The job Rajaji did accept a few months later was that of Chief Minister of Madras. He stayed in that post until April 1954, when his party indicated that they wanted K. Kamaraj to replace him. Now Rajaji entered what neither his astrologer nor his own foresight had anticipated for him, namely, retirement from politics. He settled down in a small house to spend his days, he said, reading and writing.
But, in the end, philosophy and literature proved an inadequate substitute for public affairs. He was moved to comment from time to time on the nuclear arms race between Russia and America, with regard to which he took a line not dissimilar to that of Nehru. Then, when the Second Five Year Plan committed the Government of India to a socialist model of economics, he began commenting on domestic affairs too. Here, however, he came to be increasingly at odds with Nehru.
Consider now an article published by Rajaji in May 1958 under the title ‘Wanted: Independent Thinking’. This examined the ‘present discontent about the Congress’ from the perspective of one who ‘has spent the best part of his life-time serving the organization and who owes many honours and kindnesses to it’.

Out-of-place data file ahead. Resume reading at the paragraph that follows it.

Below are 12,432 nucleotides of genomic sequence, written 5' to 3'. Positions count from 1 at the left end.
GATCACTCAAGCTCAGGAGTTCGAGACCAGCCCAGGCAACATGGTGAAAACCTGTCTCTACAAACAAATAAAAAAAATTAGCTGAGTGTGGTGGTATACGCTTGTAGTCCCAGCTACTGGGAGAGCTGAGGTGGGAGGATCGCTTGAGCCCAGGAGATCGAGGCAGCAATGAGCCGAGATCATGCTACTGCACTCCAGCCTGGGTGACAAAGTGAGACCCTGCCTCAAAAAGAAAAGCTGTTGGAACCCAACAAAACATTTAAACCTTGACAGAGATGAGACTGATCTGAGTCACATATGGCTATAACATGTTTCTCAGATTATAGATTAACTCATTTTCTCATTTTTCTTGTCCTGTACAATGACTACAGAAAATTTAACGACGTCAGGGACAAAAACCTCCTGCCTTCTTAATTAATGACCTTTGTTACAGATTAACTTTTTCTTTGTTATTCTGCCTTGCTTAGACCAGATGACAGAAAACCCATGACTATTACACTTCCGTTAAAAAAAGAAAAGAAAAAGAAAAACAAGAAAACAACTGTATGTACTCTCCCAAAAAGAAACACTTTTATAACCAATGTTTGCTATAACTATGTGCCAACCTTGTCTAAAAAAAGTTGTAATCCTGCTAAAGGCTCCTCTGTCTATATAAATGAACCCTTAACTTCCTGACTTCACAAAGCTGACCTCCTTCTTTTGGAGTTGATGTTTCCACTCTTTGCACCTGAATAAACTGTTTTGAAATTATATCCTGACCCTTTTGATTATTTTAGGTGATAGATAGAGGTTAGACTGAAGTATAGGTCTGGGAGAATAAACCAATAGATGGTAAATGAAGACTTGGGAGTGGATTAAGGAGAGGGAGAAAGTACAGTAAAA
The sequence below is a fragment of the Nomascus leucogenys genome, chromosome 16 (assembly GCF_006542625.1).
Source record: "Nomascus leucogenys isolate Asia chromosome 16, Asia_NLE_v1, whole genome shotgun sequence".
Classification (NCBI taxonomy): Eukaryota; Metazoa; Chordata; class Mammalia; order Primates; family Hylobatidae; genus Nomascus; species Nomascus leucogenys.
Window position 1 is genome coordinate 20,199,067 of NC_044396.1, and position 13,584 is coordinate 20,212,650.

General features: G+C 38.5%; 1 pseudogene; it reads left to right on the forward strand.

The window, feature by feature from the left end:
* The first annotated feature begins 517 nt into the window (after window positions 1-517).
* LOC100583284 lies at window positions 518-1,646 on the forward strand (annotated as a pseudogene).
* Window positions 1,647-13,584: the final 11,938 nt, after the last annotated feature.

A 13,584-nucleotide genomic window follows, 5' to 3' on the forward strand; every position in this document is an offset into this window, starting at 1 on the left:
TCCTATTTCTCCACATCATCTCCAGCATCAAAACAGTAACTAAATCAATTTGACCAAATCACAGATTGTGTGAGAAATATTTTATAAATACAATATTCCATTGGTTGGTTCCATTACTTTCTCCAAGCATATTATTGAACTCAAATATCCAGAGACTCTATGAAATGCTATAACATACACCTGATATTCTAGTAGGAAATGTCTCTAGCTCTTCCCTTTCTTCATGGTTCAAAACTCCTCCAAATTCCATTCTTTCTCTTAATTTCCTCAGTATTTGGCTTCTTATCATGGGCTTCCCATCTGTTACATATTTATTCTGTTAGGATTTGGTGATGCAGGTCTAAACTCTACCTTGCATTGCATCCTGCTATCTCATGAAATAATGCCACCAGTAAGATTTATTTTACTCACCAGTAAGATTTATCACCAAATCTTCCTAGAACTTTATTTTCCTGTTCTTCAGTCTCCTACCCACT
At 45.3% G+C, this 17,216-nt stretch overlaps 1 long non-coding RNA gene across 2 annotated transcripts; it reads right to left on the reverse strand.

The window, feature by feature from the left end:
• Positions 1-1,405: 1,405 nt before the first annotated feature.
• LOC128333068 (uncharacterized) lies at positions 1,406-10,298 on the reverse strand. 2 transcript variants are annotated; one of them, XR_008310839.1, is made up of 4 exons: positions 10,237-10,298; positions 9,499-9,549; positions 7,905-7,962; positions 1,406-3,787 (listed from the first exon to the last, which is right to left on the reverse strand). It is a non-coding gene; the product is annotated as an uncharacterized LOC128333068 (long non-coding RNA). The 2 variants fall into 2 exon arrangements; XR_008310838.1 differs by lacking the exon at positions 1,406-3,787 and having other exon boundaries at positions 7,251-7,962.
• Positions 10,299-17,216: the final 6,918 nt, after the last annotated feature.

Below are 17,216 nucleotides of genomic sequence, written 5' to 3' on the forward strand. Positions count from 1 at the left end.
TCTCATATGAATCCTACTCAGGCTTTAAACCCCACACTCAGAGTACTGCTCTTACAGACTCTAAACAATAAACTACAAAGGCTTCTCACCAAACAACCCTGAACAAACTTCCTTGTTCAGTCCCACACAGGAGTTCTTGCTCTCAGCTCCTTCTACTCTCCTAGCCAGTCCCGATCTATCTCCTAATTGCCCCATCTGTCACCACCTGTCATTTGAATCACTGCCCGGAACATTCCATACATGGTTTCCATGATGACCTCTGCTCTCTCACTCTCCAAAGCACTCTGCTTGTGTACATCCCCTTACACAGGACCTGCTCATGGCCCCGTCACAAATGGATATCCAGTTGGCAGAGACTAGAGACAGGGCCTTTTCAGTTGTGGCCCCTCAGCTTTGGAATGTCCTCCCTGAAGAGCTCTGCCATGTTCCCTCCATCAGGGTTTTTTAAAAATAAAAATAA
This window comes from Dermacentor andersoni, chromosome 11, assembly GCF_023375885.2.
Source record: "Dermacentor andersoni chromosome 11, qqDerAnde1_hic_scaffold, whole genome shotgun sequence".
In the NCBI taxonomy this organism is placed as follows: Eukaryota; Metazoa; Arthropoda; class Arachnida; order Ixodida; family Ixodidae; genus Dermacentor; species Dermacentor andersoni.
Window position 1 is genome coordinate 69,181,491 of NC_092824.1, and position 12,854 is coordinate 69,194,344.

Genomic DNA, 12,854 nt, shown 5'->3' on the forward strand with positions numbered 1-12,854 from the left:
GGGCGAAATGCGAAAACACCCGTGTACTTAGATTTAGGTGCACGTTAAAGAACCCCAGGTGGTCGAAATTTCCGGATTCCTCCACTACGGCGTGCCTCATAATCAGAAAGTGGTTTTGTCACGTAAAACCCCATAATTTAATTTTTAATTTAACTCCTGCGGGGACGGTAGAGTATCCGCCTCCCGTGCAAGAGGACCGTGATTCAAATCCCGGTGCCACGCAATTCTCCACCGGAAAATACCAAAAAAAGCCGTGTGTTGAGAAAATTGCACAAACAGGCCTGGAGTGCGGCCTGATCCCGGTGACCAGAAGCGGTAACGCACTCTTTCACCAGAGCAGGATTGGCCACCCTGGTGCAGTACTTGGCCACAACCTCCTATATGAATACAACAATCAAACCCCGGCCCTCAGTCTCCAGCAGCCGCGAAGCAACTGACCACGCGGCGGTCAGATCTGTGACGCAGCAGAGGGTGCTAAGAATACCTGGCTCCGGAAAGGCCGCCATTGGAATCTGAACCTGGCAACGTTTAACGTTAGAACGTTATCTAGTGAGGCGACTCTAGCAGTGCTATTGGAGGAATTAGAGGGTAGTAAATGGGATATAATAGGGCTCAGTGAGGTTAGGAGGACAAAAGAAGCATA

He worried that ‘as a result of tacit submission on the part of the people of emancipated India, a few good persons at the top, enjoying prestige and power, are acting like guardians of docile children rather than as leaders in a parliamentary democracy’.
‘The long reign of popular favourites, without any significant opposition’, wrote Rajaji, is ‘probably the main cause for the collapse of independent thinking’ in India. But a healthy democracy required ‘an Opposition that thinks differently and does not just want more of the same, a group of vigorously thinking citizens which aims at the general welfare, and not one that in order to get more votes from the so-called have-nots, offers more to them than the party in power has given, an Opposition that appeals to reason…’. Such an Opposition, even if it did not succeed in ousting the ruling party, might yet control and humanize it.
A year later, and touching eighty, Rajaji chose a public meeting in Bangalore to launch an all-out attack on the ‘megalomaniac’ economic and foreign policies of the Prime Minister. This was followed by the formation in Madras of a new political party, the Swatantra Party.